Sen. Nickles breaks GOP ranks, calls for election to determine whether Lott stays as majority leader - NewsOn6.com - Tulsa, OK - News, Weather, Video and Sports - KOTV.com |

Sen. Nickles breaks GOP ranks, calls for election to determine whether Lott stays as majority leader

Updated:

WASHINGTON (AP) _ Breaking ranks, a veteran Senate Republican called Sunday for new leadership elections, saying Sen. Trent Lott has been so weakened by a race-based controversy that ``his ability to enact our agenda'' is in doubt.

``There are several outstanding senators who are more than capable of effective leadership. And I hope we have an opportunity to choose,'' said Sen. Don Nickles of Oklahoma, the outgoing GOP whip who nearly challenged Lott for leader in this fall.

Republican leader Lott, R-Miss., had no immediate reaction to the comments, which instantly added a new dimension to his struggle to survive the fallout from remarks that touched on racial segregation.

At the White House, spokesman Taylor Gross said the administration does not react ``to every statement put forth by every senator.''

But by day's end, two other Republicans, Sens. John Warner of Virginia and Chuck Hagel of Nebraska, said the rank and file should meet to address the controversy swirling around the party's leader. Neither called for new elections.

While Nickles has served with Lott in the GOP leadership for several years, they have been rivals as well as colleagues. Nickles' statement appeared timed to blunt a Sunday broadcast offensive by Lott's allies seeking to lay the controversy to rest.

``I have a lot of confidence in him as the leader and as a senator. And I think we should not lynch him, we should give him an opportunity,'' Sen. Richard Shelby, R-Ala., said on CNN's ``Late Edition.''

``I think he's going to continue to lead us, and I think he can be a very effective as our leader in the Senate,'' Sen. Mitch McConnell, R-Ky., told ABC's ``This Week.''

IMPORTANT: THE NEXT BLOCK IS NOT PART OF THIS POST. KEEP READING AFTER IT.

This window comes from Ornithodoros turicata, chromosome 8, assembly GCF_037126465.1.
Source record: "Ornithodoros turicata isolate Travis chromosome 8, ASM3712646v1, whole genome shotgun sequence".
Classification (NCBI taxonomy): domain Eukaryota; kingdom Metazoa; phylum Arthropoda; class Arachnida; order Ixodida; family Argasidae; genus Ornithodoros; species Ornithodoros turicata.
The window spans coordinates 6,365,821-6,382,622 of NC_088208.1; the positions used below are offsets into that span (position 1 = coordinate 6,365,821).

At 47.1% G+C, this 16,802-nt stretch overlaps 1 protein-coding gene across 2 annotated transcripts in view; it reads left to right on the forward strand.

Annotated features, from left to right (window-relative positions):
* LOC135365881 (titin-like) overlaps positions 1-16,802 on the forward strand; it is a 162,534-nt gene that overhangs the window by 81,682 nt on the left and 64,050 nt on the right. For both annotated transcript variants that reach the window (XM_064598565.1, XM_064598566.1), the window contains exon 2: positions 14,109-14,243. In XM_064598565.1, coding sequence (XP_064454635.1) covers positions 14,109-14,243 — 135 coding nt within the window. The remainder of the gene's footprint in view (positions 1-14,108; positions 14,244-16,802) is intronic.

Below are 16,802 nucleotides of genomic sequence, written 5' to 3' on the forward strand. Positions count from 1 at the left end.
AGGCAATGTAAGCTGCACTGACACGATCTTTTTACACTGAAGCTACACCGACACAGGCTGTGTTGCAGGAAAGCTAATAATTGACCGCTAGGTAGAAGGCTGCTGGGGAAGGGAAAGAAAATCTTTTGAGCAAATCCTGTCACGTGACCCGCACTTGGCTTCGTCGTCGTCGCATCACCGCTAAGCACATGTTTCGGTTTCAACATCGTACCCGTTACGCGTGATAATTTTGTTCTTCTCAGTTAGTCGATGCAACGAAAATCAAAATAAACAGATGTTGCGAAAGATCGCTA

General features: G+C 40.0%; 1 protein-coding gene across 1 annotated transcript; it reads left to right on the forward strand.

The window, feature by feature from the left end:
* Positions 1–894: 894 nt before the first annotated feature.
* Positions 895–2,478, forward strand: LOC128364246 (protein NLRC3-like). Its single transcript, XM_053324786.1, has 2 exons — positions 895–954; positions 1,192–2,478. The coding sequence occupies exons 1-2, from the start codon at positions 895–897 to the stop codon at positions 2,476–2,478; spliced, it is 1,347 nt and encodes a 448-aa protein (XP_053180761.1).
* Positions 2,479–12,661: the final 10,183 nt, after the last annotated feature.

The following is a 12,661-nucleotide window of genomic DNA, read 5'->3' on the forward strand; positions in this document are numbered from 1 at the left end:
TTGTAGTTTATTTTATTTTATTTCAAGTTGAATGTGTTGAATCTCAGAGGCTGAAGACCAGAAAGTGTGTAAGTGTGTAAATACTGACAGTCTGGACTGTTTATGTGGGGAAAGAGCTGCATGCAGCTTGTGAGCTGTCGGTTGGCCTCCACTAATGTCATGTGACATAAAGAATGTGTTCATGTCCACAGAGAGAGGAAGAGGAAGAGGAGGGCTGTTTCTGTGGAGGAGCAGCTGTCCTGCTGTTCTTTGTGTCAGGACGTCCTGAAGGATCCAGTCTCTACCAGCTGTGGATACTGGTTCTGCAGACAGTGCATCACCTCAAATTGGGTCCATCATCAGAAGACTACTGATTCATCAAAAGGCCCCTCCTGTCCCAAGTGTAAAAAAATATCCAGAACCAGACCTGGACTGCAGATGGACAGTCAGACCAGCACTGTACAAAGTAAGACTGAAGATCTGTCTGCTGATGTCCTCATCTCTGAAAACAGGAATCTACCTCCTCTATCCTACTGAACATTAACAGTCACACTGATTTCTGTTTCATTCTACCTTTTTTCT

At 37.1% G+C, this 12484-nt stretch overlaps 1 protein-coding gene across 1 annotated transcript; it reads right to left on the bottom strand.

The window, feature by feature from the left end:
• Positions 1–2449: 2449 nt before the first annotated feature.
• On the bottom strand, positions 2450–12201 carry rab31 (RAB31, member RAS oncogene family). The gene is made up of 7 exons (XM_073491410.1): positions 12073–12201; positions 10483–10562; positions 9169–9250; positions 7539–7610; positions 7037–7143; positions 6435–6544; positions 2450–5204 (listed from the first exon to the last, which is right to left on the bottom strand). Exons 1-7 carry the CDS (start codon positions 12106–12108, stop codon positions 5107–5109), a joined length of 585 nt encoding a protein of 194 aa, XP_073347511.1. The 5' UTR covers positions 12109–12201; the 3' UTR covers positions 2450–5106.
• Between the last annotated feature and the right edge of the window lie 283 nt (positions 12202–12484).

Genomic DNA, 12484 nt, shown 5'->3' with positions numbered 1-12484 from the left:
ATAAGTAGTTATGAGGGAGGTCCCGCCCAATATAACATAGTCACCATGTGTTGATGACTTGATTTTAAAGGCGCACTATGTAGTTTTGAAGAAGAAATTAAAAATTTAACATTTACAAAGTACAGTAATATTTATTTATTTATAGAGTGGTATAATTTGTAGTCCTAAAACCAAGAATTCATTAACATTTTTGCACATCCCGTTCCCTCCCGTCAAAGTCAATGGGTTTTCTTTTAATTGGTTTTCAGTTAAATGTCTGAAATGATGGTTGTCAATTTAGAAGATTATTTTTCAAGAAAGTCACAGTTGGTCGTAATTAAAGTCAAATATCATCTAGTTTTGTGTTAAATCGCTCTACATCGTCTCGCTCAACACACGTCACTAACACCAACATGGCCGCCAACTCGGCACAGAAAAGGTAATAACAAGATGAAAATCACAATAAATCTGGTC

McConnell, elected to succeed Nickles as the No. 2 Republican leader, added that he had confidence in Lott's ability to ``move forward with the president's agenda in the new Congress.''

And Sen. Arlen Specter, R-Pa., spoke dismissively of Nickles' remarks, noting on CNN that the Oklahoman had flirted with a challenge to Lott earlier this year.

Lott, 61 and in line to become Senate majority leader in January, triggered an uproar this month when he said that Mississippians were proud to have voted for Sen. Strom Thurmond in 1948 on the pro-segregationist Dixiecrat ticket.

``And if the rest of the country had followed our lead, we wouldn't have had all these problems over all these years either,'' Lott added in remarks at 100th birthday for the retiring South Carolina senator.

Lott's most recent apology came Friday, when he strongly denounced racism and segregation at a news conference in his home state, and asked for forgiveness and forbearance.

Lott also arranged a 30-minute appearance on the Black Entertainment Television for Monday, part of an effort to demonstrate his concern about issues of importance to blacks.

But Nickles' comments seemed likely to propel the Republican leadership drama into a new phase. A closed-door meeting of the 51 GOP senators in the new Congress must be called if five make a written request.